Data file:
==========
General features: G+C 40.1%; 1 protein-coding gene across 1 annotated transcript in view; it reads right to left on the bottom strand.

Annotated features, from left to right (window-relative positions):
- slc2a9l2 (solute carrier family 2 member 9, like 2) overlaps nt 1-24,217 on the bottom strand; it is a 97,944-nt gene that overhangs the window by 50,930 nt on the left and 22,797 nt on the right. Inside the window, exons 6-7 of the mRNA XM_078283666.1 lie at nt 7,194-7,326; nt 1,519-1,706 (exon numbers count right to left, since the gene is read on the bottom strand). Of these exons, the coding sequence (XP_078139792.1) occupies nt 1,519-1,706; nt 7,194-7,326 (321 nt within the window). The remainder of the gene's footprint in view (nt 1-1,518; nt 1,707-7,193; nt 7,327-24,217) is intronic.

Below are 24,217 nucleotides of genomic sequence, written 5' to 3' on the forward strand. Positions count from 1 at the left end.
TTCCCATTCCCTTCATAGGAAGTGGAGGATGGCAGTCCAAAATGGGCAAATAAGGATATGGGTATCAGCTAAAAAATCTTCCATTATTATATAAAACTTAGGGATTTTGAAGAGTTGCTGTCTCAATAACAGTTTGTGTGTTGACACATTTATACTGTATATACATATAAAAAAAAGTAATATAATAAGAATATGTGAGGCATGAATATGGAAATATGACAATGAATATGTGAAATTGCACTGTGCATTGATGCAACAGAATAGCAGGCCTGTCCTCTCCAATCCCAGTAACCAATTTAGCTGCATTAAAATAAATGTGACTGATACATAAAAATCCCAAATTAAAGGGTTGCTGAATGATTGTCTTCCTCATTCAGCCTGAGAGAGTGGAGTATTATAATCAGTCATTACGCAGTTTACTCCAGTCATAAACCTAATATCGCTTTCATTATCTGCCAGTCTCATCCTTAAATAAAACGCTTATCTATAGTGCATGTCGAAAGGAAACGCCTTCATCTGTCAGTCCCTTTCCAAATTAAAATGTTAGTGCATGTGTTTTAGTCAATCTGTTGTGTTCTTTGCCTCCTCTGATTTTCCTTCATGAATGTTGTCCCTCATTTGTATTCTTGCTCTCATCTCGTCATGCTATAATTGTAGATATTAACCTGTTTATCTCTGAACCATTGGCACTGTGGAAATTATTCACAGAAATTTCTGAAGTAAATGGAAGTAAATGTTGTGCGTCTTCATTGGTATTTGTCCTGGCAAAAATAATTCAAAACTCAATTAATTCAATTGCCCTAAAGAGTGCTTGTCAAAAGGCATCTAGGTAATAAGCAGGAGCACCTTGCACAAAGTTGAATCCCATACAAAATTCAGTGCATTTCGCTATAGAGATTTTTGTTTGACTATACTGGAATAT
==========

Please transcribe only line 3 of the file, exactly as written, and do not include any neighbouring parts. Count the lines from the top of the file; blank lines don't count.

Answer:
- slc2a9l2 (solute carrier family 2 member 9, like 2) overlaps nt 1-24,217 on the bottom strand; it is a 97,944-nt gene that overhangs the window by 50,930 nt on the left and 22,797 nt on the right. Inside the window, exons 6-7 of the mRNA XM_078283666.1 lie at nt 7,194-7,326; nt 1,519-1,706 (exon numbers count right to left, since the gene is read on the bottom strand). Of these exons, the coding sequence (XP_078139792.1) occupies nt 1,519-1,706; nt 7,194-7,326 (321 nt within the window). The remainder of the gene's footprint in view (nt 1-1,518; nt 1,707-7,193; nt 7,327-24,217) is intronic.